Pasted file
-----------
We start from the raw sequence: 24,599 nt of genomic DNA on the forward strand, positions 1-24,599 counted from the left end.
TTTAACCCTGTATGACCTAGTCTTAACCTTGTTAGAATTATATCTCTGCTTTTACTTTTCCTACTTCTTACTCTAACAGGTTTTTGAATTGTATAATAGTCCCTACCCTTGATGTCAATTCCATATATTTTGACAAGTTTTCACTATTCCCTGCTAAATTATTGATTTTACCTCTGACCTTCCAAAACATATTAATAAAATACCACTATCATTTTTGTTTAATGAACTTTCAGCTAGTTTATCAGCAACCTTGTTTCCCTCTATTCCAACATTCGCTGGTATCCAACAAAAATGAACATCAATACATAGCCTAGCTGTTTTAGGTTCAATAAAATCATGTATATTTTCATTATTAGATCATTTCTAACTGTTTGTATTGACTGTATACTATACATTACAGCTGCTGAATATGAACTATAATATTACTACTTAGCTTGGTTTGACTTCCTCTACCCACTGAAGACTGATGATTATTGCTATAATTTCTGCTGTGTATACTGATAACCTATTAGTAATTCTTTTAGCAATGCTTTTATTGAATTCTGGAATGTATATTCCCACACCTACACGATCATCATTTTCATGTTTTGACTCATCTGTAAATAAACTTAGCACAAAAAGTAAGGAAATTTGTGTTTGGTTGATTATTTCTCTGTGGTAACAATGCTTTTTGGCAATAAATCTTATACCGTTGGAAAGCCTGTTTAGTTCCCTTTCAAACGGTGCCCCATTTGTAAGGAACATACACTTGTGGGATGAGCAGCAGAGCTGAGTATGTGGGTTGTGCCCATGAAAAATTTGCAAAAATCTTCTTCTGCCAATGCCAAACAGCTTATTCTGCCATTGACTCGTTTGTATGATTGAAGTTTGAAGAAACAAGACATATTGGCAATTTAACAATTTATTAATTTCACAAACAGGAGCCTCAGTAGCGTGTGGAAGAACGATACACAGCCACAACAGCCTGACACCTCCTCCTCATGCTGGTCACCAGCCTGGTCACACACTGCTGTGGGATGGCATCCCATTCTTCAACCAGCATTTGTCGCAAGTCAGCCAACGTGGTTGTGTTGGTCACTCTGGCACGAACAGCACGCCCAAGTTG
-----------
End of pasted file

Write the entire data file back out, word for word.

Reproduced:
We start from the raw sequence: 24,599 nt of genomic DNA on the forward strand, positions 1-24,599 counted from the left end.
TTTAACCCTGTATGACCTAGTCTTAACCTTGTTAGAATTATATCTCTGCTTTTACTTTTCCTACTTCTTACTCTAACAGGTTTTTGAATTGTATAATAGTCCCTACCCTTGATGTCAATTCCATATATTTTGACAAGTTTTCACTATTCCCTGCTAAATTATTGATTTTACCTCTGACCTTCCAAAACATATTAATAAAATACCACTATCATTTTTGTTTAATGAACTTTCAGCTAGTTTATCAGCAACCTTGTTTCCCTCTATTCCAACATTCGCTGGTATCCAACAAAAATGAACATCAATACATAGCCTAGCTGTTTTAGGTTCAATAAAATCATGTATATTTTCATTATTAGATCATTTCTAACTGTTTGTATTGACTGTATACTATACATTACAGCTGCTGAATATGAACTATAATATTACTACTTAGCTTGGTTTGACTTCCTCTACCCACTGAAGACTGATGATTATTGCTATAATTTCTGCTGTGTATACTGATAACCTATTAGTAATTCTTTTAGCAATGCTTTTATTGAATTCTGGAATGTATATTCCCACACCTACACGATCATCATTTTCATGTTTTGACTCATCTGTAAATAAACTTAGCACAAAAAGTAAGGAAATTTGTGTTTGGTTGATTATTTCTCTGTGGTAACAATGCTTTTTGGCAATAAATCTTATACCGTTGGAAAGCCTGTTTAGTTCCCTTTCAAACGGTGCCCCATTTGTAAGGAACATACACTTGTGGGATGAGCAGCAGAGCTGAGTATGTGGGTTGTGCCCATGAAAAATTTGCAAAAATCTTCTTCTGCCAATGCCAAACAGCTTATTCTGCCATTGACTCGTTTGTATGATTGAAGTTTGAAGAAACAAGACATATTGGCAATTTAACAATTTATTAATTTCACAAACAGGAGCCTCAGTAGCGTGTGGAAGAACGATACACAGCCACAACAGCCTGACACCTCCTCCTCATGCTGGTCACCAGCCTGGTCACACACTGCTGTGGGATGGCATCCCATTCTTCAACCAGCATTTGTCGCAAGTCAGCCAACGTGGTTGTGTTGGTCACTCTGGCACGAACAGCACGCCCAAGTTG